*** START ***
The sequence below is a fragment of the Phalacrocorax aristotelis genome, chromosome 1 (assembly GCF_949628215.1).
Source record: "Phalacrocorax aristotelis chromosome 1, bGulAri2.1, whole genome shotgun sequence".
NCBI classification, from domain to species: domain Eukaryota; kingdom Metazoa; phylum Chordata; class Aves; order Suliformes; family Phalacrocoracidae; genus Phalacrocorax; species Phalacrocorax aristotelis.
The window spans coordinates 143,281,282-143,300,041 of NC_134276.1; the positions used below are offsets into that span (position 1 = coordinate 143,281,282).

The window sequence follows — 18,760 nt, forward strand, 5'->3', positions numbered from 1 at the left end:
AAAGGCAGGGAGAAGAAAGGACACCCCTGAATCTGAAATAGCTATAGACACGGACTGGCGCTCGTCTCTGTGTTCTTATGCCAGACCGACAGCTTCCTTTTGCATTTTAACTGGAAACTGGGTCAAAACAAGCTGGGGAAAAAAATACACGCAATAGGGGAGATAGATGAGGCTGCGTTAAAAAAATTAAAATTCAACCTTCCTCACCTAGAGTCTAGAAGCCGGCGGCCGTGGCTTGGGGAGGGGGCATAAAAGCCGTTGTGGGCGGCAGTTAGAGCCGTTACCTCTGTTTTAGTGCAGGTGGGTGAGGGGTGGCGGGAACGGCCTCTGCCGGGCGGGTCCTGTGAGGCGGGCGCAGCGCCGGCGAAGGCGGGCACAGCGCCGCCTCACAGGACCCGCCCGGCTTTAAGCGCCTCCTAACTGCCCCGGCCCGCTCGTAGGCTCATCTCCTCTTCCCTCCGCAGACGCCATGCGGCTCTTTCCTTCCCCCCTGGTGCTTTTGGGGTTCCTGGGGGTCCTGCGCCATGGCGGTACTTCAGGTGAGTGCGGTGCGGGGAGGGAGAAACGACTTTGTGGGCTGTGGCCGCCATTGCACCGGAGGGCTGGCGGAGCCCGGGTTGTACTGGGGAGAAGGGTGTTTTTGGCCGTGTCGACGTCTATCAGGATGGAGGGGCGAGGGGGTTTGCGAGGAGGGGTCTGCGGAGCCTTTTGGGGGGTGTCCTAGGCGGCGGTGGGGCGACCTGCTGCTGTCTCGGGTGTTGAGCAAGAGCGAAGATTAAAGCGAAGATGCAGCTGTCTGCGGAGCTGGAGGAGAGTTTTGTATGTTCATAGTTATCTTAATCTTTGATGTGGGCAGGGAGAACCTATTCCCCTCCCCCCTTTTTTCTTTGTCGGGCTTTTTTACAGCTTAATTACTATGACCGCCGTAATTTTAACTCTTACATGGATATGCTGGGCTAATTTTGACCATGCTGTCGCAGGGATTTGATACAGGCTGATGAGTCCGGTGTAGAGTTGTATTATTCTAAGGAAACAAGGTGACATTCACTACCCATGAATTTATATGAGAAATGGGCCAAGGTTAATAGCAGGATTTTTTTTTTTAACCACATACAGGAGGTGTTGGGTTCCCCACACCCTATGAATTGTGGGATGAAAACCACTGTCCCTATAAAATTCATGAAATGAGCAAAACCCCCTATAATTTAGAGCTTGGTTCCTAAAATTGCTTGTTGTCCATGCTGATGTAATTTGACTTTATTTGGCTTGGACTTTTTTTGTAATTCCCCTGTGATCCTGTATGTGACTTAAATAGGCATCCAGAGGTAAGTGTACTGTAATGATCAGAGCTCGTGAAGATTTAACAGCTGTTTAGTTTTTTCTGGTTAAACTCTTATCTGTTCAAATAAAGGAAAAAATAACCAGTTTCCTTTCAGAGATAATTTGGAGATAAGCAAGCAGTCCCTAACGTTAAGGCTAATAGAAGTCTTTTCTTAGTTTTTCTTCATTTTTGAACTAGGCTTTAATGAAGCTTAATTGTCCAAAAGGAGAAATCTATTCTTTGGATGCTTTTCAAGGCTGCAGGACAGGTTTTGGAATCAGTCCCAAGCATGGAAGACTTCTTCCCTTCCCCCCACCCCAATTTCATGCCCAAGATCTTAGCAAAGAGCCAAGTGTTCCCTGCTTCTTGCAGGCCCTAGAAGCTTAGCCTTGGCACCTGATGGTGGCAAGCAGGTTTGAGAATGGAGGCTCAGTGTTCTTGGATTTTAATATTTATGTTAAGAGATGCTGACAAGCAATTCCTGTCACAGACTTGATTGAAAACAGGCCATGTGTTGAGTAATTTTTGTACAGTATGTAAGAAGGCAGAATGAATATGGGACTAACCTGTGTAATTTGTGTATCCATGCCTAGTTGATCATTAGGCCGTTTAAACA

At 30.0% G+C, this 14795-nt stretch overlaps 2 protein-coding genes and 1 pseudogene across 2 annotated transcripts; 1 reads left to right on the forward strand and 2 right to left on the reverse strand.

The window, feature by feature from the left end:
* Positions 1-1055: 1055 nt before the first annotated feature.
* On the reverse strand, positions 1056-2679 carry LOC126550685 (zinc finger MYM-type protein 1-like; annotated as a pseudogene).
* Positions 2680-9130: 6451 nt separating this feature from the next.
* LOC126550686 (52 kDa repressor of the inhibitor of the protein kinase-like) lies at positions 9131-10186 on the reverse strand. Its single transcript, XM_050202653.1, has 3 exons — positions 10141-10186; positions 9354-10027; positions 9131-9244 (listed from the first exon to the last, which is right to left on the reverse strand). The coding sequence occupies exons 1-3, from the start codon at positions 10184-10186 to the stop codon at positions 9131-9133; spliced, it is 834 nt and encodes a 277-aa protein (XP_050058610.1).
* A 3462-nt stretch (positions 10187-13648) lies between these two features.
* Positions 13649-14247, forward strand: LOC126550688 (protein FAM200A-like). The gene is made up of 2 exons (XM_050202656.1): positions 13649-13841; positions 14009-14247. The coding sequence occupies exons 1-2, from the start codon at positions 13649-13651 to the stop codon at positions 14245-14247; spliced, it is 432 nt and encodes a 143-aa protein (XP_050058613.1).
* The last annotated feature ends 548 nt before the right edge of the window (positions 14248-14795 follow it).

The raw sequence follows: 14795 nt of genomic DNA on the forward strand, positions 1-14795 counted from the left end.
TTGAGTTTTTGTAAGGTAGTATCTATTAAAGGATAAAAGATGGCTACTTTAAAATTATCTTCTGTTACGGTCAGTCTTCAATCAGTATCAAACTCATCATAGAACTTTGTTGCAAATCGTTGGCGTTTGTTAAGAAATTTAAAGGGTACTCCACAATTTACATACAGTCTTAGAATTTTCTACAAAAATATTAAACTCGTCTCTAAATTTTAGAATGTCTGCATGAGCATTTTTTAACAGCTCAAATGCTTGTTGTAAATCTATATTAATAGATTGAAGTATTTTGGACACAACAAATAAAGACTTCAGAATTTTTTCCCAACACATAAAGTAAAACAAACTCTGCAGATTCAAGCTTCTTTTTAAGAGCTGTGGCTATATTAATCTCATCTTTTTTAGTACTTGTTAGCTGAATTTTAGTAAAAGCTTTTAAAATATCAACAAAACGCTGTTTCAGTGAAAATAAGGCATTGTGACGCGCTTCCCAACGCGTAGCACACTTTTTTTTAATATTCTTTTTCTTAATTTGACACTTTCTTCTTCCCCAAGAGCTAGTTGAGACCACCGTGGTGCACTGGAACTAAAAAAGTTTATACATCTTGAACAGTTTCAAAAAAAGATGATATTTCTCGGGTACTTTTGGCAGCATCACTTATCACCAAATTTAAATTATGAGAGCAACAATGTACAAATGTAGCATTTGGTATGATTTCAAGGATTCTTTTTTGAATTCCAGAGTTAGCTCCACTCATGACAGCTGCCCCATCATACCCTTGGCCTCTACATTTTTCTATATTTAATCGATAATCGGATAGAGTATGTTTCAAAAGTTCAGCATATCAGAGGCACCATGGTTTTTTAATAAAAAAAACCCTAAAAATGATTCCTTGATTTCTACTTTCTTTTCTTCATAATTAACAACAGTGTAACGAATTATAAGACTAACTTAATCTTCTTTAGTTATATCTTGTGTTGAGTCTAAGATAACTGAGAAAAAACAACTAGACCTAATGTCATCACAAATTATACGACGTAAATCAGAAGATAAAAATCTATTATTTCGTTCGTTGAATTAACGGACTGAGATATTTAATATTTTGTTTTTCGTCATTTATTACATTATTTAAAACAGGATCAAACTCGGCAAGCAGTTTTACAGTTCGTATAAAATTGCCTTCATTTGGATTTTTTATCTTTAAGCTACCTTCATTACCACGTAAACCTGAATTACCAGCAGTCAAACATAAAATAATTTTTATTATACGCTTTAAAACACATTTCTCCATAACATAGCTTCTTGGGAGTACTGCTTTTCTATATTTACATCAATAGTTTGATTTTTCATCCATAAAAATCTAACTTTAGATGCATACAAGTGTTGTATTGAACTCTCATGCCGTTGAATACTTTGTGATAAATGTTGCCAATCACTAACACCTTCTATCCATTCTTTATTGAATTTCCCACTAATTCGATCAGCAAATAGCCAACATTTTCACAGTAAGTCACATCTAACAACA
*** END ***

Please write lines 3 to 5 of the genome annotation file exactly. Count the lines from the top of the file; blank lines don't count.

NCBI classification, from domain to species: domain Eukaryota; kingdom Metazoa; phylum Chordata; class Aves; order Suliformes; family Phalacrocoracidae; genus Phalacrocorax; species Phalacrocorax aristotelis.
The window spans coordinates 143,281,282-143,300,041 of NC_134276.1; the positions used below are offsets into that span (position 1 = coordinate 143,281,282).

The window sequence follows — 18,760 nt, forward strand, 5'->3', positions numbered from 1 at the left end: